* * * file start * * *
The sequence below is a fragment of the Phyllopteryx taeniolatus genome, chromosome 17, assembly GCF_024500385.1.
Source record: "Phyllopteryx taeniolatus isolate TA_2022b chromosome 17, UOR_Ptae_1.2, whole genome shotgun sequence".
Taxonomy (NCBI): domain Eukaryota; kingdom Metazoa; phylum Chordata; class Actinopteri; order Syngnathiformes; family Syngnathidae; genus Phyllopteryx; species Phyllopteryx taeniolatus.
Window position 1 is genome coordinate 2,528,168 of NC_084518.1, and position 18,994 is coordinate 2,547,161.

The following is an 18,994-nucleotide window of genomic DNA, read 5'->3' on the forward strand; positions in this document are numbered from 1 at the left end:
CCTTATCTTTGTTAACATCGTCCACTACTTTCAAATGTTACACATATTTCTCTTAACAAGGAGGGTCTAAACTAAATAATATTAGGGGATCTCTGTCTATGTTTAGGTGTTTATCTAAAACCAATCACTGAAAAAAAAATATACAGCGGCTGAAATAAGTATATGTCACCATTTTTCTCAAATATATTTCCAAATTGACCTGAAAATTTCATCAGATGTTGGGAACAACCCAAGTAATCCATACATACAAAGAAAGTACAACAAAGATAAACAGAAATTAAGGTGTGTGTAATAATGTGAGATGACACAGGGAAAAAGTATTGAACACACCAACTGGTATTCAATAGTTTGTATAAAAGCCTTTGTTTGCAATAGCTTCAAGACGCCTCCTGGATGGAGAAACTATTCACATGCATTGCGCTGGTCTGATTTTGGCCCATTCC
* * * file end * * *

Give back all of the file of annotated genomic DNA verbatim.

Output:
The sequence below is a fragment of the Phyllopteryx taeniolatus genome, chromosome 17, assembly GCF_024500385.1.
Source record: "Phyllopteryx taeniolatus isolate TA_2022b chromosome 17, UOR_Ptae_1.2, whole genome shotgun sequence".
Taxonomy (NCBI): domain Eukaryota; kingdom Metazoa; phylum Chordata; class Actinopteri; order Syngnathiformes; family Syngnathidae; genus Phyllopteryx; species Phyllopteryx taeniolatus.
Window position 1 is genome coordinate 2,528,168 of NC_084518.1, and position 18,994 is coordinate 2,547,161.

The following is an 18,994-nucleotide window of genomic DNA, read 5'->3' on the forward strand; positions in this document are numbered from 1 at the left end:
CCTTATCTTTGTTAACATCGTCCACTACTTTCAAATGTTACACATATTTCTCTTAACAAGGAGGGTCTAAACTAAATAATATTAGGGGATCTCTGTCTATGTTTAGGTGTTTATCTAAAACCAATCACTGAAAAAAAAATATACAGCGGCTGAAATAAGTATATGTCACCATTTTTCTCAAATATATTTCCAAATTGACCTGAAAATTTCATCAGATGTTGGGAACAACCCAAGTAATCCATACATACAAAGAAAGTACAACAAAGATAAACAGAAATTAAGGTGTGTGTAATAATGTGAGATGACACAGGGAAAAAGTATTGAACACACCAACTGGTATTCAATAGTTTGTATAAAAGCCTTTGTTTGCAATAGCTTCAAGACGCCTCCTGGATGGAGAAACTATTCACATGCATTGCGCTGGTCTGATTTTGGCCCATTCC